Movie Review: Gandhi, My Father

August 07, 2007

The title of the film, the promotional previews, and the other media publicity all give the impression that this movie is about Gandhi Jr., Harilal, and his struggle with being under the shadow of such a dynamic father. But, at the end of it all, it comes across as a tool to sensitize the country to the fact that Gandhiji made many more sacrifices than meets the eye. Yet another movie from Gandhiji's point of view. The emotional trauma of Harilal, Baa and the rest of the family is side-lined. The experience feels incomplete.

The movie starts out brilliantly. I was truly intrigued by the way we see Gandhiji as a father. You could see the human element instead of the usual demi-god status that this simple man is accorded. The parent-child problem felt so real because it was so much like any other parent-child problem - diverse expectations, disappointment in both directions, and the inevitable frustration. It really threw light on a totally different aspect of Gandhiji. Alas, the cookie crumbles. And the director could not maintain this tension past the first half hour.

Soon enough, Gandhiji is put back on the pedestal. And the movie becomes a documentation of the history of our independence. A snippet of what Gandhiji was doing at that time, and another of what Harilal was doing at that time - literally alternating rhythmically. This also gives the movie a very choppy feel. Scenes just cut into each other under the guise of fade-ins and fade-outs rather than flowing with the narrative.

It's the actors that make this worth a watch. You could feel Gandhiji's inclination towards his aspirations for the country while feeling responsibility towards his family. Darshan Jariwala has done great justice to portray the various shades of Gandhiji's personality. I usually don't care for weak, loser-type characters in stories. But, Akshaye Khanna makes you feel for the nervous, diffident, Harilal who has a huge image to live up to. You can sense the pressure the son faces - wanting to impress his father but fortunately or unfortunately discovering that he has a mind and ambitions of his own.

Shefali Shah, as usual, leaves you spell-bound. One look at her and you can imagine what Baa must have been going through at that time. Her make-up person needs special mention - each wrinkle seemed to have received minute attention. And I cannot forget Bhumika Chawla's expressions of frustration and helplessness, though she had very little time on the screen.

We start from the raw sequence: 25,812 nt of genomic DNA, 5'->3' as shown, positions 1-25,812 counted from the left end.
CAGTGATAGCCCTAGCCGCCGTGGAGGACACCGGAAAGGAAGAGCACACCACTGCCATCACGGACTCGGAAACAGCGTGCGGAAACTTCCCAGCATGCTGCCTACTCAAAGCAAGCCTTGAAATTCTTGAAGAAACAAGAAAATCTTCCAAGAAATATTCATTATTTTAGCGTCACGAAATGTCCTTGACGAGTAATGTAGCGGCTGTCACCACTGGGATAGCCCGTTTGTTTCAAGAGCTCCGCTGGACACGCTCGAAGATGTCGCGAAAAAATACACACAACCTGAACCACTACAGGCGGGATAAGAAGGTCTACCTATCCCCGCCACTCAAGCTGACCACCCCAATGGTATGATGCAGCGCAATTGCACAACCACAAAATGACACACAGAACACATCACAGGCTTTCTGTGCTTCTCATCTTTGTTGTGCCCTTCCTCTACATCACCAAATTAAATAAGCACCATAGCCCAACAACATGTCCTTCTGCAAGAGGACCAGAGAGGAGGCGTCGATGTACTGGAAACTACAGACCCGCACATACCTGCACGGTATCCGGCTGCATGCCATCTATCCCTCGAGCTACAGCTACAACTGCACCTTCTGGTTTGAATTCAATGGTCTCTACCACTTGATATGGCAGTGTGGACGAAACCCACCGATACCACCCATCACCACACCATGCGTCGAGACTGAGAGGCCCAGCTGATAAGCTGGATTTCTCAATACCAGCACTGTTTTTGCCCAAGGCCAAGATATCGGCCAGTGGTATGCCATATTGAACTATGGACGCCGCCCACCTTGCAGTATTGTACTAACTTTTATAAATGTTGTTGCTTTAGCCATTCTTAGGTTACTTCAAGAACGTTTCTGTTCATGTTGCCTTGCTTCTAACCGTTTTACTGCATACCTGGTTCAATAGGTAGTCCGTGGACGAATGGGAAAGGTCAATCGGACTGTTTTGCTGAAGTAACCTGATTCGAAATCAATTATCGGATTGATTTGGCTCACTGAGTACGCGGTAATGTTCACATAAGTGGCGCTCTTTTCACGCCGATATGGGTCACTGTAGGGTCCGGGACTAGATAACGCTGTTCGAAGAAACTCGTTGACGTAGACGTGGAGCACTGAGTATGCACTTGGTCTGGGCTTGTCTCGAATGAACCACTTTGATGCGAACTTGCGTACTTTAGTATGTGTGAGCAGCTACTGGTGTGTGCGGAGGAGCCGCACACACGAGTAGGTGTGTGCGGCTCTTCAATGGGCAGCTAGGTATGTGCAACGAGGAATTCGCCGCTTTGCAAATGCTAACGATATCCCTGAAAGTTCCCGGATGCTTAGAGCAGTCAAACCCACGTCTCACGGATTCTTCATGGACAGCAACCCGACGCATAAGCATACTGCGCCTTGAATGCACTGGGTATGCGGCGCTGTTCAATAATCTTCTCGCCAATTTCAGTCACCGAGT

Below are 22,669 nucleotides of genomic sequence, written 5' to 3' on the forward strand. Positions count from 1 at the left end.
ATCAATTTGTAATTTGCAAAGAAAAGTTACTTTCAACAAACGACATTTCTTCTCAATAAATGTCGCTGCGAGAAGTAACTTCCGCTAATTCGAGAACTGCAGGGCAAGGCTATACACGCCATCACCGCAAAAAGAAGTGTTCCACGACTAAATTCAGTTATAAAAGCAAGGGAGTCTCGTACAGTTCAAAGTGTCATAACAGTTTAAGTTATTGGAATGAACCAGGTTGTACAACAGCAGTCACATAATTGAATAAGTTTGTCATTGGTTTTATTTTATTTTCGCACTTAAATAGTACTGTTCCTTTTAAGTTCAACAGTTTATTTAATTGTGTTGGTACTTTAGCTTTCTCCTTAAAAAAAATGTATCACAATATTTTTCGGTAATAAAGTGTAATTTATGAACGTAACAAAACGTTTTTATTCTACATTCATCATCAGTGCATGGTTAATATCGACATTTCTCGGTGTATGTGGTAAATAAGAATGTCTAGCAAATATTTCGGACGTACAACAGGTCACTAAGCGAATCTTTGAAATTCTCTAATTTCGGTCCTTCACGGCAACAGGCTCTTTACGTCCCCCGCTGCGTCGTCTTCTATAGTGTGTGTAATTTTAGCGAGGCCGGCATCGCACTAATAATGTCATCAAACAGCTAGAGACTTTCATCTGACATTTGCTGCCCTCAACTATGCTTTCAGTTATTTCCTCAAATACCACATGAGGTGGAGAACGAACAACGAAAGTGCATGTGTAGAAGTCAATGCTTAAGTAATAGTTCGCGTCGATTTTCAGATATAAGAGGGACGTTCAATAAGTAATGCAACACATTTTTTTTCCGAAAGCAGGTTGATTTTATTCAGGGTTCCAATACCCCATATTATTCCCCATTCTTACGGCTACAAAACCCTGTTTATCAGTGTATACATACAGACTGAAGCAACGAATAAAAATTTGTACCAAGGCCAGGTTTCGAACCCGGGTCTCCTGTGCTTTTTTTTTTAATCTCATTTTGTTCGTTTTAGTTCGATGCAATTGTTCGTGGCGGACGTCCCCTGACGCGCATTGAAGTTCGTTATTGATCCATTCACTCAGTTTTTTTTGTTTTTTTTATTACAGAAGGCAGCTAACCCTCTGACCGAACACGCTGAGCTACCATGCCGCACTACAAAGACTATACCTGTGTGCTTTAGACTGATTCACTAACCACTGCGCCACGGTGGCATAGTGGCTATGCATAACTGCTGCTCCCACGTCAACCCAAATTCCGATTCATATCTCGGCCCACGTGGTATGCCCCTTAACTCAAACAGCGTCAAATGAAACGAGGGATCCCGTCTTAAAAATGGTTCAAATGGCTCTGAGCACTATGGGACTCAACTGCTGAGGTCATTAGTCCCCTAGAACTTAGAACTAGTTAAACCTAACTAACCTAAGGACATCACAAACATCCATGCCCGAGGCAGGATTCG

I found the background settings extremely distracting. For a movie set in the early-mid 20th century, and for a not-so-bright subject matter, the colors seemed too bright and the objects in the background too new. These things took away from the drama that could have been created. Also, clichéd use of rain to demonstrate pathos in the life of the characters was too in-the face. The solemn background music could not do much to retain the drama given the cheerful visuals. Of course, it could be argued that colors of our walls do not change according to whether we are happy or sad, but a freshly painted wall in the room of a person who doesn't have enough to feed his family, just doesn't gel.

My main complaint though remains that we are not allowed entry into the minds of the characters. A huffy-puffy Harilal is not enough to convey his frustration. His motivations are never explained. Or for that matter, Gandhiji's justifications for his decisions were not clarified either. Even if we do give the benefit of doubt that such information might not be available, the question remains - why make a movie about relationships without knowing the rationale behind the characters' behavior?

I set out to see what being a son to the father of our nation was like. I came out with glimpses of their relationship and a whole lot of unanswered questions. Fortunately, I also came out with some fine performances by the entire cast. Which is enough to keep the movie from being a complete disappointment.

Rating: Wait for video release

Rating Scale (best to worst):
• Must see - on the big screen
• Watch for sure, preferably in theatre
• Wait for video release
• Watch if you have nothing better to do
• Switch channels if it's on cable!

meetu is a Chartered Accountant and an MBA but she’d rather not keep books or run a business. She deployed her analytical skills to reviewing movies instead and, along the way, rediscovered her sense or humor.
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